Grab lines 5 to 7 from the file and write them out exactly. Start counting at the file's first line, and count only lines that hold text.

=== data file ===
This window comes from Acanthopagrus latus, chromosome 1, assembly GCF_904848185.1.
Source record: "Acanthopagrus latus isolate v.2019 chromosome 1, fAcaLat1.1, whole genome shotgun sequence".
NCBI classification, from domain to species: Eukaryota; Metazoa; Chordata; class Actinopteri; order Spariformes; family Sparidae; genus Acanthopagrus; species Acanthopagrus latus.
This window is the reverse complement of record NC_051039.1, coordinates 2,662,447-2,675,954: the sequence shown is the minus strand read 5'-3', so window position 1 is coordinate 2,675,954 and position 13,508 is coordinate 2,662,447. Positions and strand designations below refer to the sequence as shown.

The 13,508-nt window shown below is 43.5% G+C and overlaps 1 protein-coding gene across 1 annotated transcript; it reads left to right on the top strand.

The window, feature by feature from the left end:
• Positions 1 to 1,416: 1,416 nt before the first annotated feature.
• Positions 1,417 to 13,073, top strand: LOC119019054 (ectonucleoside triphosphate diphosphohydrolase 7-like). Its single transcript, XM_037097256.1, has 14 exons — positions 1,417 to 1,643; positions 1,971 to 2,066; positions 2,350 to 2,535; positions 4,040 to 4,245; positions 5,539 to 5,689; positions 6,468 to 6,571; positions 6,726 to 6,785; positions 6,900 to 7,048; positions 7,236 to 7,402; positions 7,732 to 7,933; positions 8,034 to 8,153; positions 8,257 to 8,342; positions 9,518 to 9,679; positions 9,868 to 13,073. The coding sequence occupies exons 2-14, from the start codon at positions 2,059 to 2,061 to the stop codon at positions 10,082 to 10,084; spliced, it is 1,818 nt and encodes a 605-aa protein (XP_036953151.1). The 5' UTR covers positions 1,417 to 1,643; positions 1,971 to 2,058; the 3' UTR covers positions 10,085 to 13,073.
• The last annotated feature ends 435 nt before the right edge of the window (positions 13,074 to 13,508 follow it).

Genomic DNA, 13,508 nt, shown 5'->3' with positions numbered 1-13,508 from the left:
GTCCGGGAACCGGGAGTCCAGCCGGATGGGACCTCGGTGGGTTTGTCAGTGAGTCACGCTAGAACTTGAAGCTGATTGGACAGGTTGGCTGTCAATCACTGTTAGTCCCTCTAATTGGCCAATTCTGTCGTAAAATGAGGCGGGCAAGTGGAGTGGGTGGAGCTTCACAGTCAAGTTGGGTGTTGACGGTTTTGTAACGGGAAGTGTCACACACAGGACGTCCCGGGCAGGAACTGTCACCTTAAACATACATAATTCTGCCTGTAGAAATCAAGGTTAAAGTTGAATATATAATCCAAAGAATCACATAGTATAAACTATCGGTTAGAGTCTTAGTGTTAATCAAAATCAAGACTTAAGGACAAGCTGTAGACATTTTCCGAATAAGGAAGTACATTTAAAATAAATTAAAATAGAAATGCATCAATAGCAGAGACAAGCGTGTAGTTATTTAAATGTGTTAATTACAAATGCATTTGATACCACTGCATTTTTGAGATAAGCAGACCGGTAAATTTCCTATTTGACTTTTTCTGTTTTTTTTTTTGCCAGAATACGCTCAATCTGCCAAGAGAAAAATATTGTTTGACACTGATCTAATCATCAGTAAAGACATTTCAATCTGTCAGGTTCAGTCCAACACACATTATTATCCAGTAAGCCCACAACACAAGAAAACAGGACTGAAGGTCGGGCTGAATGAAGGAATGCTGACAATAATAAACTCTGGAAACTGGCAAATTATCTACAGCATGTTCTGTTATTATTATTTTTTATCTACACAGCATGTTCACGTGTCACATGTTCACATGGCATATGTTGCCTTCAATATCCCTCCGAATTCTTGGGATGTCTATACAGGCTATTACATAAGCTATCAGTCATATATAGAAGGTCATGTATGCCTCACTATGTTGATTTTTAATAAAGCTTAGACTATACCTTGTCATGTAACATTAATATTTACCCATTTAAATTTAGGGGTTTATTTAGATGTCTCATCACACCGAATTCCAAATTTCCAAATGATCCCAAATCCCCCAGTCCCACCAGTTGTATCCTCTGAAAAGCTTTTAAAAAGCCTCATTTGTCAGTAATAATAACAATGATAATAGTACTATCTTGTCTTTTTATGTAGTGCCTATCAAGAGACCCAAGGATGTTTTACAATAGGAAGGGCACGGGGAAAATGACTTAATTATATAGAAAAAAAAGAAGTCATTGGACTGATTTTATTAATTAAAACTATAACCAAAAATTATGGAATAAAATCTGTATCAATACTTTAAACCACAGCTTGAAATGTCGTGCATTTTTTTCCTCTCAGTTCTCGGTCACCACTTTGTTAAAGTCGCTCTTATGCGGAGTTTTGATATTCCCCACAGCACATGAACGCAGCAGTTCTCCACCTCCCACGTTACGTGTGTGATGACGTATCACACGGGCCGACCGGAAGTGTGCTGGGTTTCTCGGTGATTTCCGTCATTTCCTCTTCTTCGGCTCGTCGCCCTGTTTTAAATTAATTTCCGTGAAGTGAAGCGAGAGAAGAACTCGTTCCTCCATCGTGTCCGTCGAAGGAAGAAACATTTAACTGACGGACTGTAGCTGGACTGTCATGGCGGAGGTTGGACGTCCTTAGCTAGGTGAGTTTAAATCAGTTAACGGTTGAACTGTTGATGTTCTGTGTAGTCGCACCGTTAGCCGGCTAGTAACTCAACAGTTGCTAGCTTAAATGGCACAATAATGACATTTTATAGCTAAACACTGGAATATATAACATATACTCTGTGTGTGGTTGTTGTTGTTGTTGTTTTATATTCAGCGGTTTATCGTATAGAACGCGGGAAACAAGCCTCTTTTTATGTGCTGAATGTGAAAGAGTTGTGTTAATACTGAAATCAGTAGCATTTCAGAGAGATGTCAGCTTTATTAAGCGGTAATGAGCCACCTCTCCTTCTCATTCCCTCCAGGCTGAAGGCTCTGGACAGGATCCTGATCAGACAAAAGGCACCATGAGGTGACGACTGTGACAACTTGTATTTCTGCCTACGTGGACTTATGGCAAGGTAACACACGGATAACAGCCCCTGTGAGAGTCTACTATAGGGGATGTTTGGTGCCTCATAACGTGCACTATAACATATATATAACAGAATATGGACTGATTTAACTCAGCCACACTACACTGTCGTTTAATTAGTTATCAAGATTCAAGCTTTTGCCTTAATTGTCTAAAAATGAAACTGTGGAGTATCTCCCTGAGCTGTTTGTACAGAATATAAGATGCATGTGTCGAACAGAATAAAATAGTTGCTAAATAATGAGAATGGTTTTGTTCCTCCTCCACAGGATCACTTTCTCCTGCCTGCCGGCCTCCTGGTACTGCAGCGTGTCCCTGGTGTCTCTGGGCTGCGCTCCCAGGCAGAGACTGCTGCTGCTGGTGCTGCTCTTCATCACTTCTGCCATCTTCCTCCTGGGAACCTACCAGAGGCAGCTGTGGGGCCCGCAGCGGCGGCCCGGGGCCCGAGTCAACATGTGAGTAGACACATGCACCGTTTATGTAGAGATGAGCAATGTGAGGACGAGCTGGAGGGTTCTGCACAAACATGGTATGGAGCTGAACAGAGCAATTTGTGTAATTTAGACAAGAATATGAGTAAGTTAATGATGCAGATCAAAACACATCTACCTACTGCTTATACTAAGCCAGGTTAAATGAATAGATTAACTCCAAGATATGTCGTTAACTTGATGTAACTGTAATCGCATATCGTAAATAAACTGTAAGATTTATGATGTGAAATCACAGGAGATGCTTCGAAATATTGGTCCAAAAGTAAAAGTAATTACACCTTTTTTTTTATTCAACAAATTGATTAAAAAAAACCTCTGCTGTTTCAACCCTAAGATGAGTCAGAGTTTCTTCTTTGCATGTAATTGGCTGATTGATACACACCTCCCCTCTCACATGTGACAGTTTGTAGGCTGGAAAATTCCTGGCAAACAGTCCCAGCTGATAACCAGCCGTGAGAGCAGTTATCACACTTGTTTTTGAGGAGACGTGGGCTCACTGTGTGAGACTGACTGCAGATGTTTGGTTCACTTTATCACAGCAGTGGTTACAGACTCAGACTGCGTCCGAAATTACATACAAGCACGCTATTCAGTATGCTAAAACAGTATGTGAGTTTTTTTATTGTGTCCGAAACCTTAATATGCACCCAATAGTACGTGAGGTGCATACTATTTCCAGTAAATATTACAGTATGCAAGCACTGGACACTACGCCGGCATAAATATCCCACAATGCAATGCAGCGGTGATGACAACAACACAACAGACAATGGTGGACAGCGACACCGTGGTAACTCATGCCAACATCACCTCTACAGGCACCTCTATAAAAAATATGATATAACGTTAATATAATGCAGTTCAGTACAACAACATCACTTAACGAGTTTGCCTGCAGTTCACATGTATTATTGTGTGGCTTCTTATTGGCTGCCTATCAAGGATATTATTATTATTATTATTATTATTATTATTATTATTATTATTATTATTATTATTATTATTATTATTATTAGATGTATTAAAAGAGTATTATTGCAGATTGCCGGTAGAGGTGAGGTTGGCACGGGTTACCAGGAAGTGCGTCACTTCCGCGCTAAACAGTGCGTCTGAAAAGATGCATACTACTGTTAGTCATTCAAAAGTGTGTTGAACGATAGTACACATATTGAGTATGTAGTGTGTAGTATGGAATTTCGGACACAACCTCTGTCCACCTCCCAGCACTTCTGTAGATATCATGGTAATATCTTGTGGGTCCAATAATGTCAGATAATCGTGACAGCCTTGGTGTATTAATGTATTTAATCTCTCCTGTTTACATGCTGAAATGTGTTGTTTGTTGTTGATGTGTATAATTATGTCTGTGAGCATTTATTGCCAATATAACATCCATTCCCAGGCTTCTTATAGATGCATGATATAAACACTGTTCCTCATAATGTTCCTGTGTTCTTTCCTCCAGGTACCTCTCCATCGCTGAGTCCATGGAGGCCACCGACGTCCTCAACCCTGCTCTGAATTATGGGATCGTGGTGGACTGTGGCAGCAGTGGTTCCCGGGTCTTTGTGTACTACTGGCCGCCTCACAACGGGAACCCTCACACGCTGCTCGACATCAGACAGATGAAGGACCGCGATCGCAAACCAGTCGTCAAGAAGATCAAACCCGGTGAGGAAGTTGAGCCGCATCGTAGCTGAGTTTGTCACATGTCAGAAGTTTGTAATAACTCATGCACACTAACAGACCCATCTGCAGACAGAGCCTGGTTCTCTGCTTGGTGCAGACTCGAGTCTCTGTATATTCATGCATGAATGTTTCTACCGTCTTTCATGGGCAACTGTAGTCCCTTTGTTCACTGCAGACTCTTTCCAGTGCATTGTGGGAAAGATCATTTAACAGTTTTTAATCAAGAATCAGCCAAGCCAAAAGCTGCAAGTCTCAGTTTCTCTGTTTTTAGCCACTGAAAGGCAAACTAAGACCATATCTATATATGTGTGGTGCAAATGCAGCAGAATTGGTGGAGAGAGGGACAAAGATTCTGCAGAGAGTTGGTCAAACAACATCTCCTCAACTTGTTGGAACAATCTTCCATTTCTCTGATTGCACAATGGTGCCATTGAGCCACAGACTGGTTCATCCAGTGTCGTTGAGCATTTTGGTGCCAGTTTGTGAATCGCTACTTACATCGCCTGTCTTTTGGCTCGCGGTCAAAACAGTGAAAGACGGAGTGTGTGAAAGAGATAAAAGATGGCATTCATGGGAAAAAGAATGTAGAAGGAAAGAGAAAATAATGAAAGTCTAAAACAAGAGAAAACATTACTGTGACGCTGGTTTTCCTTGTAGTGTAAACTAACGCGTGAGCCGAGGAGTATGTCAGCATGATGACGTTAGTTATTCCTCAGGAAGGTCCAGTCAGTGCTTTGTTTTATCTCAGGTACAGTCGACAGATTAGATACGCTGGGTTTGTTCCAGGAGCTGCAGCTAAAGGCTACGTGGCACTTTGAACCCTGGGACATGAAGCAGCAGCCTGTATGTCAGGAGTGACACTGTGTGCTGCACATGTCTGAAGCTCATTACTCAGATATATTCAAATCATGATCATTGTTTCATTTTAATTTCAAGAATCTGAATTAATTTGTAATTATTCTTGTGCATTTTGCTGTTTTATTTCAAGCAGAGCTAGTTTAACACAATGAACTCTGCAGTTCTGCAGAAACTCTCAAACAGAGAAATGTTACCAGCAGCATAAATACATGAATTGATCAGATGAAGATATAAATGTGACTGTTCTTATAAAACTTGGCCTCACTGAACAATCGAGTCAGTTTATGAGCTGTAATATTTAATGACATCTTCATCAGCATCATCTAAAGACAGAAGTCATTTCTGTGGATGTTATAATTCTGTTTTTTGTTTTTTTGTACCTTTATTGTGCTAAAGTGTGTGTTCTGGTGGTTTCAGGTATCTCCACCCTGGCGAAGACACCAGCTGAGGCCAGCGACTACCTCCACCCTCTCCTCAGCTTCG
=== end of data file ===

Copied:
The 13,508-nt window shown below is 43.5% G+C and overlaps 1 protein-coding gene across 1 annotated transcript; it reads left to right on the top strand.

The window, feature by feature from the left end:
• Positions 1 to 1,416: 1,416 nt before the first annotated feature.